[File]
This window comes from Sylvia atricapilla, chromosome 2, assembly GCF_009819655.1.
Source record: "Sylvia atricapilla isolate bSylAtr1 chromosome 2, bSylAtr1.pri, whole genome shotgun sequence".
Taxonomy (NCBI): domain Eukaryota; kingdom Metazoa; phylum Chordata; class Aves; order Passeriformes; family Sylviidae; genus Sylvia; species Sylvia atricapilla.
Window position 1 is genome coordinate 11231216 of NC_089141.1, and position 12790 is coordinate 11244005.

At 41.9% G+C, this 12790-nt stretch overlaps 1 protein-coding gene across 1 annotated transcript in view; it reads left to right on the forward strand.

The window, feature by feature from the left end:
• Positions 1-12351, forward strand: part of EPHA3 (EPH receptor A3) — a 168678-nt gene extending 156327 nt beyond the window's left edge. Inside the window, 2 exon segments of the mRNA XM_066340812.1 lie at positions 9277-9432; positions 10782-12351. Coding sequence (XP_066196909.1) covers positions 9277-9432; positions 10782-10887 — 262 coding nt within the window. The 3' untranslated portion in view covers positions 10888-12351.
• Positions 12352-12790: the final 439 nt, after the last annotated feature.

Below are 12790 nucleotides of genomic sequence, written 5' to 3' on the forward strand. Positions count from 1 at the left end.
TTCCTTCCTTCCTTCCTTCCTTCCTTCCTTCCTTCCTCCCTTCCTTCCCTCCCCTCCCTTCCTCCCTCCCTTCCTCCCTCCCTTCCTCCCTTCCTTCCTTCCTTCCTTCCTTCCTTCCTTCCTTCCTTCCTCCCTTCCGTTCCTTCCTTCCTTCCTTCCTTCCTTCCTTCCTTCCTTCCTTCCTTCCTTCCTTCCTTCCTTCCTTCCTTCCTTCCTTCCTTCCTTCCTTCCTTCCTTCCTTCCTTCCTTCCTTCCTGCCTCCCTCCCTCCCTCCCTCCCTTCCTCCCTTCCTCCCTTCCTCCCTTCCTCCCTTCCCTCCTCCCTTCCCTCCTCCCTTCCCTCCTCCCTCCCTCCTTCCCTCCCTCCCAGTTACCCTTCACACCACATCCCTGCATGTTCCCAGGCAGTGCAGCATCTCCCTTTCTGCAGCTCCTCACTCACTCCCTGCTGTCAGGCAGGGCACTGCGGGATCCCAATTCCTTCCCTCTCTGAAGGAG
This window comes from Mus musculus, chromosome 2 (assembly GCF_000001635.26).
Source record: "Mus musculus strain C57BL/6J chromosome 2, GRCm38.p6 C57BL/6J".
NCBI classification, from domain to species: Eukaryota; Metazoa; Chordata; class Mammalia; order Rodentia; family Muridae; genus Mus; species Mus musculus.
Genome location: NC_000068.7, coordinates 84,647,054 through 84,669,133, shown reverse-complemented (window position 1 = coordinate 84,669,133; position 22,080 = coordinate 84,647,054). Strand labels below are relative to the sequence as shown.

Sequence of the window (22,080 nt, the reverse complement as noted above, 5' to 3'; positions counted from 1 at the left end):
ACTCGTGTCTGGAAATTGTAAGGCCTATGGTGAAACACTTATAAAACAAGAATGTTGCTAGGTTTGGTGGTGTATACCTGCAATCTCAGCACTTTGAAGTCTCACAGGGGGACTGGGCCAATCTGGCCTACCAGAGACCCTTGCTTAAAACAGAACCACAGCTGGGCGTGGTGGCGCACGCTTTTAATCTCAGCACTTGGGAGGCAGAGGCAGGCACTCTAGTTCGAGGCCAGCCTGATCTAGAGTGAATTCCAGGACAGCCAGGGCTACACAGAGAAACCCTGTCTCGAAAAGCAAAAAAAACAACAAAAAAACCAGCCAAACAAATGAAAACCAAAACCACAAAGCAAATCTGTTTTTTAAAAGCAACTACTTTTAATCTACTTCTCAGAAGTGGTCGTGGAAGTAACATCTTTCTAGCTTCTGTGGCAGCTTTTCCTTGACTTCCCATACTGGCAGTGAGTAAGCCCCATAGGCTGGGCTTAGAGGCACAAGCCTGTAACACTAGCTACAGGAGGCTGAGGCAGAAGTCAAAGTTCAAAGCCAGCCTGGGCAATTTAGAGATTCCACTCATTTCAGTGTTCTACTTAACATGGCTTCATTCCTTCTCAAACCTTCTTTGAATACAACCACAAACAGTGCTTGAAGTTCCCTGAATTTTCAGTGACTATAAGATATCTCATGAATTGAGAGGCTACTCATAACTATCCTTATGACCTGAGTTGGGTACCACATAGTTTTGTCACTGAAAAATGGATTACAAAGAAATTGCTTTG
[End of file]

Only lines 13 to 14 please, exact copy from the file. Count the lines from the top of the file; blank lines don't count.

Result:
NCBI classification, from domain to species: Eukaryota; Metazoa; Chordata; class Mammalia; order Rodentia; family Muridae; genus Mus; species Mus musculus.
Genome location: NC_000068.7, coordinates 84,647,054 through 84,669,133, shown reverse-complemented (window position 1 = coordinate 84,669,133; position 22,080 = coordinate 84,647,054). Strand labels below are relative to the sequence as shown.